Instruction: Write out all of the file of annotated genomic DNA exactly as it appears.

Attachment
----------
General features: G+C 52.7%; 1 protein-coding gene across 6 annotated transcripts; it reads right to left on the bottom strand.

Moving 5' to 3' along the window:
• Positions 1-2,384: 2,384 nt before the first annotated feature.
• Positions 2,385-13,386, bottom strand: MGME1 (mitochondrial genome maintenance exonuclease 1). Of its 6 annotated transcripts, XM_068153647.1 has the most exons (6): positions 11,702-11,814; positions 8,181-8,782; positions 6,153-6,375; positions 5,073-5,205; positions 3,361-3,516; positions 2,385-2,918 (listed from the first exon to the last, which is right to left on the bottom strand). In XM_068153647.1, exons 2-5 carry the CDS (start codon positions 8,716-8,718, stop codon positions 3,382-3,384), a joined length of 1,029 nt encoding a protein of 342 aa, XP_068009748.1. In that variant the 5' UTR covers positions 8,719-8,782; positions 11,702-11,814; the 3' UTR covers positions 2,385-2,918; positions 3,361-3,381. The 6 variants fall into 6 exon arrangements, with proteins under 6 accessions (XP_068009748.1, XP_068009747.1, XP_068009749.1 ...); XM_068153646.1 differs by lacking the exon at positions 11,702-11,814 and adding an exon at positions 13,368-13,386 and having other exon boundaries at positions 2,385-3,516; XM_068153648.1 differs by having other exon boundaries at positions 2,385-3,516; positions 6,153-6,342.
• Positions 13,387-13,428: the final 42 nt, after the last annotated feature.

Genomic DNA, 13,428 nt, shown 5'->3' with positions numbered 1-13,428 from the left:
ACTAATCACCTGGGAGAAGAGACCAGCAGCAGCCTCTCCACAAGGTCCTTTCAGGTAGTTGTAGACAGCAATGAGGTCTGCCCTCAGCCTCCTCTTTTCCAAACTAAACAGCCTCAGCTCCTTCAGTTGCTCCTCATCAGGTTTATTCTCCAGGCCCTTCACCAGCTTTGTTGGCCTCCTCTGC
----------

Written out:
General features: G+C 52.7%; 1 protein-coding gene across 6 annotated transcripts; it reads right to left on the bottom strand.

Moving 5' to 3' along the window:
• Positions 1-2,384: 2,384 nt before the first annotated feature.
• Positions 2,385-13,386, bottom strand: MGME1 (mitochondrial genome maintenance exonuclease 1). Of its 6 annotated transcripts, XM_068153647.1 has the most exons (6): positions 11,702-11,814; positions 8,181-8,782; positions 6,153-6,375; positions 5,073-5,205; positions 3,361-3,516; positions 2,385-2,918 (listed from the first exon to the last, which is right to left on the bottom strand). In XM_068153647.1, exons 2-5 carry the CDS (start codon positions 8,716-8,718, stop codon positions 3,382-3,384), a joined length of 1,029 nt encoding a protein of 342 aa, XP_068009748.1. In that variant the 5' UTR covers positions 8,719-8,782; positions 11,702-11,814; the 3' UTR covers positions 2,385-2,918; positions 3,361-3,381. The 6 variants fall into 6 exon arrangements, with proteins under 6 accessions (XP_068009748.1, XP_068009747.1, XP_068009749.1 ...); XM_068153646.1 differs by lacking the exon at positions 11,702-11,814 and adding an exon at positions 13,368-13,386 and having other exon boundaries at positions 2,385-3,516; XM_068153648.1 differs by having other exon boundaries at positions 2,385-3,516; positions 6,153-6,342.
• Positions 13,387-13,428: the final 42 nt, after the last annotated feature.

Genomic DNA, 13,428 nt, shown 5'->3' with positions numbered 1-13,428 from the left:
ACTAATCACCTGGGAGAAGAGACCAGCAGCAGCCTCTCCACAAGGTCCTTTCAGGTAGTTGTAGACAGCAATGAGGTCTGCCCTCAGCCTCCTCTTTTCCAAACTAAACAGCCTCAGCTCCTTCAGTTGCTCCTCATCAGGTTTATTCTCCAGGCCCTTCACCAGCTTTGTTGGCCTCCTCTGC